First-year students at 5280 High School work on their boat project.

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Students at the new 5280 High School near downtown Denver began their school year with a project.

Teacher Max Schwartz showed off a 10-foot wooden boat and told the students this is what they’ll be making — their own big boat.

“This is going to be the best boat,” exclaimed one student, to which another teacher replied, “OK, I wanna see that best boat.” In a few days this first-ever class of students was very busy, saws and hammers in action, building their creations. Once completed, students will take the school’s fleet of half of dozen boats out on nearby Sloan’s Lake to see just how seaworthy they are.

The first day of school at 5280 High School. Max Schwartz, who teaches Spanish, leads students as they begin crafting models of boats from cardboard and construction paper. Later, they’ll build boats out of plywood that they plan to take out on the water on Sloan’s Lake.

John Daley

The 5280 school uses projects like this to teach innovation, problem solving and collaboration. At this new school, there’s also a constant focus on health, and for those in recovery from substance use problems, sobriety. For teacher Mario Sanchez, it’s all very non-traditional.

“We need the students to help us, and the staff needs to come together,” Sanchez said. “And we want to see if this school will float?”

How the school — which will focus on teen challenges and a new educational approach — will work is a key question for founder Melissa Mouton.

Melissa Mouton founded 5280 High, a Denver high school for students in sobriety and recovery.

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She was set to be a doctor, a pediatrician specializing in adolescents. Then Mouton met a student from a prominent Denver high school (whom she prefers to not name for fear of singling them out) who “was a former heroin user who had to drop out” in order to stay clean.

“It was a decision that he made that he needed to separate from his old friend group and get out of that drug culture,” Mouton said of the student’s choice to finish their education through homeschooling.

Mouton saw that as a choice the student shouldn’t have had to make. She wanted to create a hands-on learning environment, in a supportive culture, focused on health and wellness.

“We should have a school for kids in Denver who are making serious decisions about their health and their recovery,” Mouton said. “There should be a place that is safe and high-quality education environment for them to attend.”

Enrollment at 5280 High is at more than 100 students, mostly freshman. They’ll add a new class each year.

Mario Sanchez, a multimedia teacher, looks on as a student saws plywood for a boat students are building.

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“There’s a huge demand,” for services for students in recovery — and a serious shortage of school options — said Dr. Paula Riggs, a professor of psychiatry and director of the Division of Substance Dependence at the University of Colorado’s School of Medicine.

“We have very good research that shows only about 10 percent of adolescents who could benefit from substance treatment receive it, so that is an enormous gap in treatment access and availability,” Riggs said.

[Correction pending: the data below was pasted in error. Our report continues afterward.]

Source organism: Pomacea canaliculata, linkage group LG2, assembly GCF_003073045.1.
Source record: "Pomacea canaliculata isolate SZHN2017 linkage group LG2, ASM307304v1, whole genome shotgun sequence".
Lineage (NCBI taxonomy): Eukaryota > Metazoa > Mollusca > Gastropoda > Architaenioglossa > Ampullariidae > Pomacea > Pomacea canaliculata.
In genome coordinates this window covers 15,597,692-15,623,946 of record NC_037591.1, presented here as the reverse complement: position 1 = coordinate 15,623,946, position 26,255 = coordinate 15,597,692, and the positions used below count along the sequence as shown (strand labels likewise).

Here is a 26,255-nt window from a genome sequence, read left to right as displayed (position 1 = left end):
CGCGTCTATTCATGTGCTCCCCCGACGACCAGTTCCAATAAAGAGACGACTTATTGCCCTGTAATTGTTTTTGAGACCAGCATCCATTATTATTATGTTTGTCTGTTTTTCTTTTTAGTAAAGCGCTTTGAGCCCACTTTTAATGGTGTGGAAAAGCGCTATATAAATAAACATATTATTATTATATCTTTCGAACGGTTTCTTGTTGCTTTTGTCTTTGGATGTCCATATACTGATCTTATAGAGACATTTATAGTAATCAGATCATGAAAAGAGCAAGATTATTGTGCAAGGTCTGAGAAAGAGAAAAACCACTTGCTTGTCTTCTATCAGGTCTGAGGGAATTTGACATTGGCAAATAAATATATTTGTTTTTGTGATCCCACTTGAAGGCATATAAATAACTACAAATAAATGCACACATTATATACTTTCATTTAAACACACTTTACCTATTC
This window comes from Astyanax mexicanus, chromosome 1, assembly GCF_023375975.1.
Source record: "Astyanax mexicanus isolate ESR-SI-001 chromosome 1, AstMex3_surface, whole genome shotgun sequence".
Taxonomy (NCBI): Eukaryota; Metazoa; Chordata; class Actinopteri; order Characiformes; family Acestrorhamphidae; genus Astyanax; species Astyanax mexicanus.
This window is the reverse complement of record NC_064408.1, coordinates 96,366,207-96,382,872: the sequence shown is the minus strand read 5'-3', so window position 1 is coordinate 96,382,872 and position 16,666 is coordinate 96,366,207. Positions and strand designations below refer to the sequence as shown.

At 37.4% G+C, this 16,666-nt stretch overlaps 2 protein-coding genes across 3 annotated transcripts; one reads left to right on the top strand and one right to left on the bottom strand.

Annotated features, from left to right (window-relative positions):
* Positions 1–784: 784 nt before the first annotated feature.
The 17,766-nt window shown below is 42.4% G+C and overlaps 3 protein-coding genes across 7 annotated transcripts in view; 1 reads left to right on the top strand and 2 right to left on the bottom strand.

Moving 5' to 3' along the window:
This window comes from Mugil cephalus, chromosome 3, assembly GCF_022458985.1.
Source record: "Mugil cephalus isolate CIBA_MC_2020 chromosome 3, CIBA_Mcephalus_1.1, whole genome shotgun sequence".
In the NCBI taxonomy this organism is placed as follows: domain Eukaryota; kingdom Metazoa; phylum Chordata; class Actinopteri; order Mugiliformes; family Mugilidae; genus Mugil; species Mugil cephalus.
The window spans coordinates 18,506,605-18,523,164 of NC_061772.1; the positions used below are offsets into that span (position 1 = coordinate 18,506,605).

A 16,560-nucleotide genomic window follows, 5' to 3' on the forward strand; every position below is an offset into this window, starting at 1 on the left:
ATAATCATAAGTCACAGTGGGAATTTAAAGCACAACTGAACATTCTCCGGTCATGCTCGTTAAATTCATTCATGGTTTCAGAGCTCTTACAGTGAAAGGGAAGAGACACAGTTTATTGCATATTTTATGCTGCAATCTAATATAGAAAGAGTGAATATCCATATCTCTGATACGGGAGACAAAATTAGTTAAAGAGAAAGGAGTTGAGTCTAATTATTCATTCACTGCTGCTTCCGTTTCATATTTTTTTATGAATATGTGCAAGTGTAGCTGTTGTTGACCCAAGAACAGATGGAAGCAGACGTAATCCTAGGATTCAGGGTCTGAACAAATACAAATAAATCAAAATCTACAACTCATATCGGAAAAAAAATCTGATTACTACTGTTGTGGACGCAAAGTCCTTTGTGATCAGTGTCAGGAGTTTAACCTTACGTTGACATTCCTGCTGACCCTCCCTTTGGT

She sees “an enormous need to increase access and availability of evidence-based effective treatment” and one way to meet that need is providing treatment “in school-based settings.”

Each day at 5280 starts and ends with wellness programs aimed at developing social and emotional skills. The students in recovery participate in the school’s Summit Program, where they discuss common challenges, emotional wellness and links between physical and mental health.

Jacob Zimmer, a 19-year-old recovery coach, struggled with drug and alcohol use in high school, but found help through a 12-step program. He said his job at 5280 is to “make sure kids feel comfortable coming back into school while maintaining sobriety and overall living a better life from what they were doing while using.”

Jakob Landers is a freshman at Denver’s new 5280 High School. He’s in the school’s Summit Program, for teens in recovery from addiction, eating disorders and other similar conditions.

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Zimmer is working with 14-year-old Jakob Landers, a freshman in a floppy hat and Bart Simpson t-shirt. Landers started drinking when he was 12. That lead to pot, and later, percocet. “And then I started doing a lot of acid and then I just went into a whole psychedelic phase, I guess,” Landers said. “I just started getting, like, really sad and I just started hating myself, I guess.”

After an overdose, he went into treatment. Now, seven months sober, Landers said he’s ready for a school-based program that’ll help him stay strong, something he thinks would have been tough at a traditional high school.

“It’s just kind of cool to have that accountability with other sober people,” Landers said.

There’s peer support where others can tell a student “yeah, you shouldn’t be doing this,” Landers offered as an example. “You should be hanging out with this crew and stuff like that.”

Remember the boats that the students are working on? It’s more than a project, it turns out it is also a metaphor.

Landers’ teachers explained that B.O.A.T stands for ‘Be present, Open-minded, Authentic, Together.’ Landers likes the idea and said it’s “a good way of kind of explaining things, of how we want the school to run.”

“I just really like that metaphor, puts it all into one word,” Landers said.